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Unexplored Marvel – 1971 Iron Man

For this instalment, I thought we’d look at how one of Marvel’s mainstream characters fared back in the day. Iron Man #33-43 were published in 1971, and only a couple of these issues have been reprinted since (in an Essential Daredevil no less) so lets see how the adventures of the Golden Avenger from back in the day rate!!!

Iron Man Cover

 

 

The bulk of this run was written by longtime Marvel stalwart, Gerry Conway, with the art chores handled by Don Heck, a long time Iron Man artist, and George Tuska, with an assist from Happy Herb Trimpe. And what we get is…well, I’ll come to that later. I’ll just leave you with the dangling and frankly not very exciting mystery of why only 11 issues of Iron Man were published in 1971. Yep, December was light an issue…hmmm.

Anyway, what is Stark up to in these books? Well, the tensions between himself and Jasper Sitwell are still bubbling along, much as they had been doing if you’d read Essential Iron Man #2, which pretty much brings you up to this point. Stark Industries is still, well, industrial. And Stark’s heart has taken another battering after a transplant.

On the heroing front, Iron Man is surprisingly reactive in this time period. This isn’t the futurist Tony Stark we see now. This is an Iron Man who mops up the mess when the evil doers decide to sabotage Stark Industries for their various nefarious reasons.

Perhaps the highlight of the villainy involved at this time is perhaps the most under-utilised Iron Man villain that reeks of coolness, Spymaster. He’s always been one of my favourite bad guys, mysterious and a sleek counterpoint to Iron Man’s brute power. And its really fun seeing him and a select group of mercenaries square off with Stark over the course of a couple of issues.

After Spymaster though, the scale of threats descends rapidly to, well, the best I can say of them is that they are relatively uninteresting. Iron Man crosses over with Daredevil to fight the Zodiac, a group with potential that is never reached. Then we get the alien robotic menace of Ramrod! Following that is an arc with the never to be seen again White Dragon, and finally a shadowy figure behind the scenes known only as Mr Kline.

Frankly, it’s all a bit of a yawn. The stories just don’t have much of a zing to them. No A-List bad guys, no decent sub-plots, just some fairly standard super-heroics done middlingly. We do get to see the first appearance of Michael O’Brien in a prototype Guardsman armour, but even then he doesn’t do anything in it. And we also get a story that was very common in Marvel books at the time of an African American man trying to make good after a life of petty crime.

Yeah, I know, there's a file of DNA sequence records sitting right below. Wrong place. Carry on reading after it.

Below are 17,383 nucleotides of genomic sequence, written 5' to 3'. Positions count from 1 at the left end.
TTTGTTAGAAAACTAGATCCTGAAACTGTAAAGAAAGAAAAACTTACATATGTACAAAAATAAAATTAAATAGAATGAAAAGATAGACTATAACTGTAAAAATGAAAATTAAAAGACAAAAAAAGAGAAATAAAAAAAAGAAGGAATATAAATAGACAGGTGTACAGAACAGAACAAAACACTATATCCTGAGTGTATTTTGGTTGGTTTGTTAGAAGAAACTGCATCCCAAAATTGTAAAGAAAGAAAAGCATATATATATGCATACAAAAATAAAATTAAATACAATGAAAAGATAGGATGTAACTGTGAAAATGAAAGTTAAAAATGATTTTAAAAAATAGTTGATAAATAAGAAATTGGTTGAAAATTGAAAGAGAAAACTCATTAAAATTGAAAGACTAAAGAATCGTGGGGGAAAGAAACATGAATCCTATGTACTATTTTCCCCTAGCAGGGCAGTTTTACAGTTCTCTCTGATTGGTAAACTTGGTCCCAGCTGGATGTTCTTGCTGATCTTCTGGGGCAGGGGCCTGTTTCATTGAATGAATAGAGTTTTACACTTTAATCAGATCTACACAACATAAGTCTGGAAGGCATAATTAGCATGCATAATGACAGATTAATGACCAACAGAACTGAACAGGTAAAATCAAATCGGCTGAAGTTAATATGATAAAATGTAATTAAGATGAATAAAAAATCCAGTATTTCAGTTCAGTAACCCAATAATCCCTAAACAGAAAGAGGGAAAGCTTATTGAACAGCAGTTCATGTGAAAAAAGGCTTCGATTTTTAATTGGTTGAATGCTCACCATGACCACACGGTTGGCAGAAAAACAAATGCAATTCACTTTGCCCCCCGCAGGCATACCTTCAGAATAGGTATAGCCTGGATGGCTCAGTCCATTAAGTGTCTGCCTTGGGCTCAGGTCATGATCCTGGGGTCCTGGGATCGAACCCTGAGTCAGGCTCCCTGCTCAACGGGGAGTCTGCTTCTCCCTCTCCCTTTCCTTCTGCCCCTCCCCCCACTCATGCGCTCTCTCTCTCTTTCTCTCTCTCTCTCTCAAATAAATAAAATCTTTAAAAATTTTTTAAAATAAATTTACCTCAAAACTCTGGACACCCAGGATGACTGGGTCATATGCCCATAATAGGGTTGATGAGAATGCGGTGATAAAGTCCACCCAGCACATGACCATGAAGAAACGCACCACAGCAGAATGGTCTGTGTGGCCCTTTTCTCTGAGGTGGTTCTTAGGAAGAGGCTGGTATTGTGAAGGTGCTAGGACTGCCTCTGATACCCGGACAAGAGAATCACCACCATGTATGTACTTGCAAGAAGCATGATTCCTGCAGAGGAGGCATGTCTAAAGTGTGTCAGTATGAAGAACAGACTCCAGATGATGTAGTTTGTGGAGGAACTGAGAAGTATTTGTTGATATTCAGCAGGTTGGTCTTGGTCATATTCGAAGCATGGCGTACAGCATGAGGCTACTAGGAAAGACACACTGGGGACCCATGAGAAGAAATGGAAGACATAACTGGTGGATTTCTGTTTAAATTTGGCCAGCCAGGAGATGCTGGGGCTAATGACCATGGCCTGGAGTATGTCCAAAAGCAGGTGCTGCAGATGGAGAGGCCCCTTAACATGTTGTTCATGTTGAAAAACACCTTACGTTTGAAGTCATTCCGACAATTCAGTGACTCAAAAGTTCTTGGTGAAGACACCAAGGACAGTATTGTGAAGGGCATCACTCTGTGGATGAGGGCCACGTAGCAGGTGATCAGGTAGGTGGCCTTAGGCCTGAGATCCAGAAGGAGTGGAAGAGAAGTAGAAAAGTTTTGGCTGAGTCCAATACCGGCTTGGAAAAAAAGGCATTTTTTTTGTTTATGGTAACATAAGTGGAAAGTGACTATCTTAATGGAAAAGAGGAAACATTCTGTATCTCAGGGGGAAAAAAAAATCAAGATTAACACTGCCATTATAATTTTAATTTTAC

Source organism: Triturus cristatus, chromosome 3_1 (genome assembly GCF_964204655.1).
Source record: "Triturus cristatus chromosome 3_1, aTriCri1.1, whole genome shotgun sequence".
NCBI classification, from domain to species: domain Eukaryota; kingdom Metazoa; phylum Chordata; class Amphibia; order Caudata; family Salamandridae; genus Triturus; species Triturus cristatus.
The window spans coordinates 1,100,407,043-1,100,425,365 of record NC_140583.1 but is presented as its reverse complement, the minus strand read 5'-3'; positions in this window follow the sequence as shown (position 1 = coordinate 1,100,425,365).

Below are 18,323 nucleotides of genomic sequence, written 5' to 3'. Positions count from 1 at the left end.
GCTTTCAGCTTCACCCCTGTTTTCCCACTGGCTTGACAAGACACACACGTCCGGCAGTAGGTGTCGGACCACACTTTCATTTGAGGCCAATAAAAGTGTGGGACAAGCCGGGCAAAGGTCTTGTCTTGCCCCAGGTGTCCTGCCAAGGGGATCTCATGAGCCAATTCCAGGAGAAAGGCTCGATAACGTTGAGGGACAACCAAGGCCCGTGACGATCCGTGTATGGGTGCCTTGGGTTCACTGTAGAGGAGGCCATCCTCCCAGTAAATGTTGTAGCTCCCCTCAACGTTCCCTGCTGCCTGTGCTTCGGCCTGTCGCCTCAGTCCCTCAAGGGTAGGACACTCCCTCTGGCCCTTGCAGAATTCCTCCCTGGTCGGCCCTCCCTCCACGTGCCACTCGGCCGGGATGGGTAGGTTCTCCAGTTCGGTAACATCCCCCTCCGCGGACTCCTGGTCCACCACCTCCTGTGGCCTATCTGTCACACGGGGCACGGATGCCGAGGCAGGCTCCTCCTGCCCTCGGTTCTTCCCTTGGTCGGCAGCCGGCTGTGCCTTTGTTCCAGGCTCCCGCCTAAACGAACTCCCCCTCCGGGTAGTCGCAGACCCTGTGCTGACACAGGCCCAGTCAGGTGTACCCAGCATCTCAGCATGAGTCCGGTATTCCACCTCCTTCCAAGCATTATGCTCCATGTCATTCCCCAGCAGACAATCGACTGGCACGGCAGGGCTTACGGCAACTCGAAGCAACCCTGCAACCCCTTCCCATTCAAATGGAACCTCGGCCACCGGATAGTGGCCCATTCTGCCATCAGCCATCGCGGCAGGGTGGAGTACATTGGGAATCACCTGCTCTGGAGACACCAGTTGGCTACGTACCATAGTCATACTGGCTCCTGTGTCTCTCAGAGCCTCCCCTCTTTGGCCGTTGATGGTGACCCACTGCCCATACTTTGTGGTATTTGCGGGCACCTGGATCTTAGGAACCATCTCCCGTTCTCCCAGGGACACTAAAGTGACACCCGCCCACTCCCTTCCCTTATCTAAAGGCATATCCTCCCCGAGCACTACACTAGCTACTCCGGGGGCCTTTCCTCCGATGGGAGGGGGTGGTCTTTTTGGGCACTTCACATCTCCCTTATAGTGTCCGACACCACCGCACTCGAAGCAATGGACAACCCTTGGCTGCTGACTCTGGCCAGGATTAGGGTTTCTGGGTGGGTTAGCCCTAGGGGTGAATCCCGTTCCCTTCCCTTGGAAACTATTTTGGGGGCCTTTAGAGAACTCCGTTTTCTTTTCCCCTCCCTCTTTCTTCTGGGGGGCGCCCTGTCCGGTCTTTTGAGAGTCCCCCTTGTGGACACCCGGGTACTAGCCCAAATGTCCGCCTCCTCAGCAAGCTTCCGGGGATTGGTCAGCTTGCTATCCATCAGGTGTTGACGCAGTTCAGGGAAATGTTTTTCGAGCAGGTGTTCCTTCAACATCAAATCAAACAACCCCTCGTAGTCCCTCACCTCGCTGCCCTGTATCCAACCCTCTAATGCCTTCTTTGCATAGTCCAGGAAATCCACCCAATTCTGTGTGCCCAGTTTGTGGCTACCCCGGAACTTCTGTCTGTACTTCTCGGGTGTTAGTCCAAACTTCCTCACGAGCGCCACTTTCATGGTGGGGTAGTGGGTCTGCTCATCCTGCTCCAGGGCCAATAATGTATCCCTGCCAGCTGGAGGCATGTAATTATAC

So, we come back to why there was no December issue. I think the audience of the time must have felt much as I do about this run of issues, because in 1972 Iron Man went bi-monthly. Obviously sales were dipping on the book, and I don’t really hesitate to say that it was probably an effect of the quality.

These are simple books, with nothing of great artistic or scripted merit to them. If you like Iron Man, or you can find them in a discount bin somewhere, go for your life and pick them up. Just keep in mind that there may be a reason as to why these issues have remained relatively unexplored.

1 thought on “Unexplored Marvel – 1971 Iron Man

  1. Regarding the missing December ’71 issue, if you read the bullpen bulletins in November, it says that they are planning to combine IRON MAN and DAREDEVIL into one 25-cent comic book. This never actually happened, but my guess is that they skipped an issue while they set that whole merger up, thought the better of it, then backed out.

    You’ll also notice that November 1971 is the start — and pretty much the end — of Marvel’s experiment with raising the page count and cover price of their entire line of comics. A month later, they had scrapped the idea entirely, going back to a normal-sized comic book with a 20-cent cover price, which was either saving the reader a nickel or costing them an extra nickel, depending on how one looked at it.

    There is quite a bit of weird publishing stuff going on at the end of 1971, as Marvel quickly adapts and abandons their 25-cent format: SGT. FURY jumped to 25 cents in October, and had no November issue.

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